Canada's Rogers Comms cuts 375 jobs as revenue slips
* Cuts follow 300 earlier this year amid tough competition
* Company also seeking savings in supply chain, processes
* Revenue slipped 1 pct last qtr amid tough competition
By Alastair Sharp
TORONTO, June 26 (Reuters) - Rogers Communications Inc , Canada's largest wireless company and a major cable provider, said on Tuesday that it has cut hundreds of jobs to trim costs amid tough competition.
The 375 people including some managers in both wireless and fixed-line businesses were notified on Tuesday, Rogers spokeswoman Patricia Trott said. The cuts were effective immediately.
Rogers employs around 30,000 people.
"It's a difficult decision," she said. "It's part of a comprehensive approach to cost management we announced earlier this year."
The company had cut 300 jobs in March and is also looking to cut costs in the supply chain, reduce discretionary spending and improve efficiency in business processes, she said.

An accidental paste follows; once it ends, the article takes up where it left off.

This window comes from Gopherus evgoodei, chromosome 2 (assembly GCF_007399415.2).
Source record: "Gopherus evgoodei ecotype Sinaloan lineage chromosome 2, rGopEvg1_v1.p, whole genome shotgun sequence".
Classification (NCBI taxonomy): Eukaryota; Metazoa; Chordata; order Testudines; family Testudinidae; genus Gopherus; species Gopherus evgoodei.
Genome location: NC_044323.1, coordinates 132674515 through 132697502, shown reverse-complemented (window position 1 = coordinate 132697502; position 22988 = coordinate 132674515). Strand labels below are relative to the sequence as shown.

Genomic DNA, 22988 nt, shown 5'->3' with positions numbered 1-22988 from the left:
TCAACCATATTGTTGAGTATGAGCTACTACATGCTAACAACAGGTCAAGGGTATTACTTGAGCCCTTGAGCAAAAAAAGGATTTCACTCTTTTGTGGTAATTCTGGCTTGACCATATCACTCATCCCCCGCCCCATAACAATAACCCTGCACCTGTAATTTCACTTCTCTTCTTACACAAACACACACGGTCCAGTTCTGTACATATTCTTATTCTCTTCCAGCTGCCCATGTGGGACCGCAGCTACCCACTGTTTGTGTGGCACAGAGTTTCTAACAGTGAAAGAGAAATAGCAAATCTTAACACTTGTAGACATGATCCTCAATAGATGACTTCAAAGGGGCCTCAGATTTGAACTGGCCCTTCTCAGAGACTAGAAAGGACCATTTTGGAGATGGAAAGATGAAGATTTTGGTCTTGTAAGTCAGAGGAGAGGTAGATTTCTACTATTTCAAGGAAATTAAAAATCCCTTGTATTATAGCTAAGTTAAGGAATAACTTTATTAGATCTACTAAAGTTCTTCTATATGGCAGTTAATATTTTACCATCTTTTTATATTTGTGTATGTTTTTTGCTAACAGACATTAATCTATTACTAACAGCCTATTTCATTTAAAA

"While we constantly need to look for cost efficiencies, going forward we're going to be focused on driving the business forward and driving revenue," she said.
Revenue for the Toronto-based company dipped 1 percent in the first quarter from a year earlier as both wireless and cable units were hit by tougher competition.
Rogers has spent heavily to attract smartphone customers even as their monthly bills drop, which has piled on the pressure to reduce costs. The company also recently recorded a loss of cable TV subscribers as telecom rivals improve their offerings.
In wireless, Rogers has faced pressure from new, smaller competitors and regional cable operators such as Quebecor's Videotron, which have begun offering wireless service since a 2008 government auction of airwaves.
Its main national wireless competitors, Bell and Telus Corp , teamed up several years ago to build a comparable network that has helped them narrow Rogers' lead in total subscribers and average wireless bills.
Rogers shares, which have slipped 7 percent so far this year, were trading flat at C$36.54 by midday.
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